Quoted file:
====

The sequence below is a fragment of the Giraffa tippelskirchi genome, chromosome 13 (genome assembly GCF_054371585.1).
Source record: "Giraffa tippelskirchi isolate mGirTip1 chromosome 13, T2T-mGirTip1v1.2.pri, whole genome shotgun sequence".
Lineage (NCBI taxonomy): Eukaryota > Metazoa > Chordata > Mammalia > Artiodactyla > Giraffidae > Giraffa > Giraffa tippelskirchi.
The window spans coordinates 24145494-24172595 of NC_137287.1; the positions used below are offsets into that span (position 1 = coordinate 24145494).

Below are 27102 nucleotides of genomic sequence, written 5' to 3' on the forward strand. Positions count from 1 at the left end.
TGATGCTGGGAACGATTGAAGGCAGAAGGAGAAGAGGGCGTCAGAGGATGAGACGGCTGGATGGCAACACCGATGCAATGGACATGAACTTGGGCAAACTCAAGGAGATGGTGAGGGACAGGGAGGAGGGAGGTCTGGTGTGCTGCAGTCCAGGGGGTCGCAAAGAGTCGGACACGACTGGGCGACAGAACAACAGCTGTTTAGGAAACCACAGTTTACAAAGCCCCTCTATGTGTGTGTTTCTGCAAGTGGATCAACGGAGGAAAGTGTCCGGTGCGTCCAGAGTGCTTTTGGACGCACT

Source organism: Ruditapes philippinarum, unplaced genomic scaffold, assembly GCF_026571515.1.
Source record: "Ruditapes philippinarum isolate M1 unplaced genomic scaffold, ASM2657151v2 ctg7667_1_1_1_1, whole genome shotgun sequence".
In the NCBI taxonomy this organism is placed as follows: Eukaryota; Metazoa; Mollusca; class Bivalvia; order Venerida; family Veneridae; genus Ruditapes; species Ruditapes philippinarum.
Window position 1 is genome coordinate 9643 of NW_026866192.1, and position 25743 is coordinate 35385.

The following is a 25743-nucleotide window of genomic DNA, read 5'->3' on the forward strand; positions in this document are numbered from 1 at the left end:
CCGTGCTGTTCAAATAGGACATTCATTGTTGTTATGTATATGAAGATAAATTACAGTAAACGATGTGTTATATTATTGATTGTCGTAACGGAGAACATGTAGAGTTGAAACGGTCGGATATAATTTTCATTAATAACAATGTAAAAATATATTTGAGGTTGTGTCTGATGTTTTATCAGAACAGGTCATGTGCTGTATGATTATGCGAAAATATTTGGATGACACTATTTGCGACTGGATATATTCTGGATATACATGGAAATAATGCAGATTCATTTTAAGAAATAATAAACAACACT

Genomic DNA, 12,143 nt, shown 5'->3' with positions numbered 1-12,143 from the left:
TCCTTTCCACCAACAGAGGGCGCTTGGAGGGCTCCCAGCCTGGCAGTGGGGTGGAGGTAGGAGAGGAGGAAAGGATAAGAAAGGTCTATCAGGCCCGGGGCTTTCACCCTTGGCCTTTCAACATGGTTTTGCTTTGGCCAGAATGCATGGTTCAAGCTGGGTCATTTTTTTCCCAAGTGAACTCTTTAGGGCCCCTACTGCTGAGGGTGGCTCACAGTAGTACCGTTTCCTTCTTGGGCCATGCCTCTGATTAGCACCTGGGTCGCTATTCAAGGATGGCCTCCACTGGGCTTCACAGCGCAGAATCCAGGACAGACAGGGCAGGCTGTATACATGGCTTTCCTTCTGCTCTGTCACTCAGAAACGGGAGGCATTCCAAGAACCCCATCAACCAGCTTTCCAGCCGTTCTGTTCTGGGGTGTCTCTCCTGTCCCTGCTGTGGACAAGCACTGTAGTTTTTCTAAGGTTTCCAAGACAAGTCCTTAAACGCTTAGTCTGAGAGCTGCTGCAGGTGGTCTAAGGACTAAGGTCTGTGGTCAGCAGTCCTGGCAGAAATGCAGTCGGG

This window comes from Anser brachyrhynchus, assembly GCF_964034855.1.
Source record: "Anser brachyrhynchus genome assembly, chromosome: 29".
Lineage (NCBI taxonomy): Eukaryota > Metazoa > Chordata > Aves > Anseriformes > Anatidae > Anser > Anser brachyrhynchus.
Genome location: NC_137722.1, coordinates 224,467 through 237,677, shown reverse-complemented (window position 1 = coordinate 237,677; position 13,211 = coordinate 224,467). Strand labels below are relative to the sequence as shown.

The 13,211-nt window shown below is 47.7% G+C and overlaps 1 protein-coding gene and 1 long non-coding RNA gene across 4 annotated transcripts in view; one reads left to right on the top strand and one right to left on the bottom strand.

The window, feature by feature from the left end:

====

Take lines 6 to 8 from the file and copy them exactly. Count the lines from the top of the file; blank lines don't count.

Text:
TGATGCTGGGAACGATTGAAGGCAGAAGGAGAAGAGGGCGTCAGAGGATGAGACGGCTGGATGGCAACACCGATGCAATGGACATGAACTTGGGCAAACTCAAGGAGATGGTGAGGGACAGGGAGGAGGGAGGTCTGGTGTGCTGCAGTCCAGGGGGTCGCAAAGAGTCGGACACGACTGGGCGACAGAACAACAGCTGTTTAGGAAACCACAGTTTACAAAGCCCCTCTATGTGTGTGTTTCTGCAAGTGGATCAACGGAGGAAAGTGTCCGGTGCGTCCAGAGTGCTTTTGGACGCACT

Source organism: Ruditapes philippinarum, unplaced genomic scaffold, assembly GCF_026571515.1.
Source record: "Ruditapes philippinarum isolate M1 unplaced genomic scaffold, ASM2657151v2 ctg7667_1_1_1_1, whole genome shotgun sequence".